OBM: Weren’t too bothered?

Finn: Weren’t too bothered.

OBM: Your records always sound as if you had that classic vinyl record in mind. A cover fitting the music, a selection of songs fitting together.

Finn: I think it is very hard to get out of the habit of things that you have initially fell in love with really. That’s how I was introduced to music and that is how I think of it. Obviously does not take so much care to do mp3s and they are all disconnected. I enjoy track-listing and I enjoy that format. But I wouldn’t insist that people listen to it that way, either. It’s just nice that it is there for people who want it.

OBM: The cover art on “Total depravity” makes me a bit squeamish…not to mention the combination of the song “Young mothers to be” with the album title “Nux Vomica” because I got prescribed Nux Vomica against pregnancy sickness and it made me feel much worse if possible…

Finn: Oh, we really must stop doing this to you! But as for the cover art on “Total depravity” – it depends on the perception. I see her as devouring something as opposed to expelling it. You can read into it whatever you wish. But there does seem to be a lot of vomiting involved in our albums over the years and in our videos (“Axolotl”) where Charles Darwin vomits black bile.

OBM: Maybe getting things out of your system?

Finn: Maybe, yeah.

OBM: But you love storytelling?

Finn: Yes, stories are the best.

OBM: Did you ever consider writing books?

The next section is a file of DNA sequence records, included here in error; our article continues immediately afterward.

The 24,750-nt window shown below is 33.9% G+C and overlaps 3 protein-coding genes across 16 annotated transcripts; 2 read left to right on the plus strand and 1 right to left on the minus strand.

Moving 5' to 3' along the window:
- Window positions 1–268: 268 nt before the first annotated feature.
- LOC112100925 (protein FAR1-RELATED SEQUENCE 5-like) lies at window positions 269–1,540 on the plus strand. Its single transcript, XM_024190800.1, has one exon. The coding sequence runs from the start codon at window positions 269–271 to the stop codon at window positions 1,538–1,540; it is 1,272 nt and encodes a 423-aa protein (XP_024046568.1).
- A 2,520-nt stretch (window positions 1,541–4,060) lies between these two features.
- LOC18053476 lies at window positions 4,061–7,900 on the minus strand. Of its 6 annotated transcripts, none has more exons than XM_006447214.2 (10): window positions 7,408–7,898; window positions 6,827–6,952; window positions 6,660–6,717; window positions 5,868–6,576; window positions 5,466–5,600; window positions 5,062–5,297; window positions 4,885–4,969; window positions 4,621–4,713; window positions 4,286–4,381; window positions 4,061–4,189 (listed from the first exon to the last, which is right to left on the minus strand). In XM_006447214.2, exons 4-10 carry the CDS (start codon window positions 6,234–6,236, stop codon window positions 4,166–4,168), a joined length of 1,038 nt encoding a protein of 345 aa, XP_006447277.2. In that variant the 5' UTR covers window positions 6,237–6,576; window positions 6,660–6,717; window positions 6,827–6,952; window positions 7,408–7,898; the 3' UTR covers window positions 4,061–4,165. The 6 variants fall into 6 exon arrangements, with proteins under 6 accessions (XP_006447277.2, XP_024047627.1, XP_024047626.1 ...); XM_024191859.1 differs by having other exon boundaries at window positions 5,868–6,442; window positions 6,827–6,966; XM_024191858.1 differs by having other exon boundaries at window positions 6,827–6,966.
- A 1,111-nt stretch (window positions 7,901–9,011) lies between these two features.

Finn: I do write, poetry and stuff, without intention of ever doing anything with it, just for enjoyment of it. And when I get sick of myself as a songwriter, just to write something completely different. I could foresee doing something in that area at some point but as for now…

OBM: Musically, what kind of stuff would you listen to?

Finn: A whole bunch of stuff. I have been trying to DJ recently, also something that I never thought I would like but I have actually really been enjoying it. The odd sort of thing, getting up and playing something for a couple of hours.

OBM: You initially came from a folksier background?

Finn: Yeah, more of a singer-songwriter thing, Dylan, Tom Waits, Leonard Cohen, Nick Cave and Johnny Cash. But that’s expanded over the years. It is still the core of it though. They were and are all great lyrical storytellers.

OBM: Straight after the making of the new album, you were wondering how you would bring the songs with their new sounds and new approaches to the stage. How did that pan out so far?

Finn: It has been great. There is a lot to figure out but I am really happy with the balance. I have no interest in going to shows and seeing stuff not been played in front of me. We are trying to keep it like you are seeing a live band. If we are using samples, they are still being hit and triggered on stage. There is still someone hitting something. It is what we have always done. I think we put on a really muscular live show but it has a wider palette of sound. I really enjoy these harsh high ends and these low scary sub-sounds. We just expanded a bit more. You are still be seeing a bunch of people on stage making a fucking racket. This is what I like to see when I go to a gig.

OBM: You have as support Anthonie Tonnon from New Zealand with you?

Finn: Yes, he is great. We did some shows in the States together last year. Great voice, great songs!
OBM: Thank you so much and looking forward to a great show!

Finn: Thank you!